August 24, 2010

Long after slick sales brochures and pitches from real estate agents promised the chance to live, work and play in the Issaquah Highlands, the neighborhood may become more appealing to businesses.

Or maybe not.

Milestone development measures passed by the City Council last week loosened the rules for parking and signage in the highlands — sore spots for potential tenants. Read more

Preservation plan inches ahead, despite outcry from highlands residents

August 17, 2010

NEW — 10 a.m. Aug. 17, 2010

Despite opposition from Issaquah Highlands residents, City Council members decided Monday night to take steps to add more residences to the community and breathe life into the moribund effort to bring businesses to the hillside neighborhood.

City leaders intend to allow up to 550 more residences in the highlands in order to preserve 102 forested acres on Tiger Mountain near Issaquah High School. The deal, a complicated transfer of development rights, aims to preserve about 140 forested acres — the Park Pointe land and another 43 acres adjacent to the highlands.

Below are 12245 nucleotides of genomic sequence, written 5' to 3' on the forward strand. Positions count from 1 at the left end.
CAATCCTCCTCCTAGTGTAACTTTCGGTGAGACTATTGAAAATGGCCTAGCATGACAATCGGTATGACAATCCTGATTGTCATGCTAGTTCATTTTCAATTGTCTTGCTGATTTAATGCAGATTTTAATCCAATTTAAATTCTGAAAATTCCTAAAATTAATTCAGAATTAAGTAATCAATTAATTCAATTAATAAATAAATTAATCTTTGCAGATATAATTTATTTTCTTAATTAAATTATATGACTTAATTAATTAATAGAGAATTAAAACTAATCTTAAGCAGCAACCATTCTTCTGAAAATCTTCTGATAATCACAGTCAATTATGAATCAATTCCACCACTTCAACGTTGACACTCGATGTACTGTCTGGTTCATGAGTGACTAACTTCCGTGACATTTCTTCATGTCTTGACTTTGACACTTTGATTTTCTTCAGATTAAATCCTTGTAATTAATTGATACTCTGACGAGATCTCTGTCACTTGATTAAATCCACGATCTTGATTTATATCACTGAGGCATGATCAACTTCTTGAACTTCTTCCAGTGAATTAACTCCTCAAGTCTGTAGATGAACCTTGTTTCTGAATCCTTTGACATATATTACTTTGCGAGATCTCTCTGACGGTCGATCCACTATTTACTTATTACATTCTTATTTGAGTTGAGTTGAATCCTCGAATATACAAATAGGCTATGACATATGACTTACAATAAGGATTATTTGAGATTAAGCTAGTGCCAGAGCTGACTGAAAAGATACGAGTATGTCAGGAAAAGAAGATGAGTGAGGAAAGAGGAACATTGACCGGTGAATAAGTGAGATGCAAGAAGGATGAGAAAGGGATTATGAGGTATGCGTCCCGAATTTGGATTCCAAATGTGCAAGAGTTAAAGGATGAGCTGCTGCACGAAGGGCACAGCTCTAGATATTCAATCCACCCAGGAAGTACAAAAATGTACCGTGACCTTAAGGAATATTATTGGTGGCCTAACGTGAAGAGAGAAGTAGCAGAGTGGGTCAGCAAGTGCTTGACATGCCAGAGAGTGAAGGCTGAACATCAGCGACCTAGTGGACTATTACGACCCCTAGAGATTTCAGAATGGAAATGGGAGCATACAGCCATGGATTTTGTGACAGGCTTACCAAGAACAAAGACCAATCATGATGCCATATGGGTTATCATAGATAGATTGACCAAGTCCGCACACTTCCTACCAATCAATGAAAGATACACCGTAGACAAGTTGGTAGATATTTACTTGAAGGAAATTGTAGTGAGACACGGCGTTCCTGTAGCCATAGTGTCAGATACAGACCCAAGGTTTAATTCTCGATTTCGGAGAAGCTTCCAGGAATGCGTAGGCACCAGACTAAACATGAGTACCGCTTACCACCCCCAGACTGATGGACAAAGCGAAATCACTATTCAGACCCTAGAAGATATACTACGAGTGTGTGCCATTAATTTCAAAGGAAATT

The council OK’d the measures in a unanimous decision after members offered a forceful defense of the plan to preserve Park Pointe.

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Council seeks input on land swap, Issaquah Highlands changes

August 10, 2010

City leaders could allow 550 more residences to be built in the Issaquah Highlands in order to preserve a corner of Tiger Mountain near Issaquah High School.

But before the deal can proceed, the City Council must agree to amend the longstanding development agreement between the city and highlands developer Port Blakely Communities.

Bring comments about the proposed change to a public hearing before the council Aug. 16.

The deal, a complicated transfer of development rights, aims to preserve about 140 forested acres — 102 acres at Park Pointe on Tiger Mountain and another 43 acres adjacent to the highlands.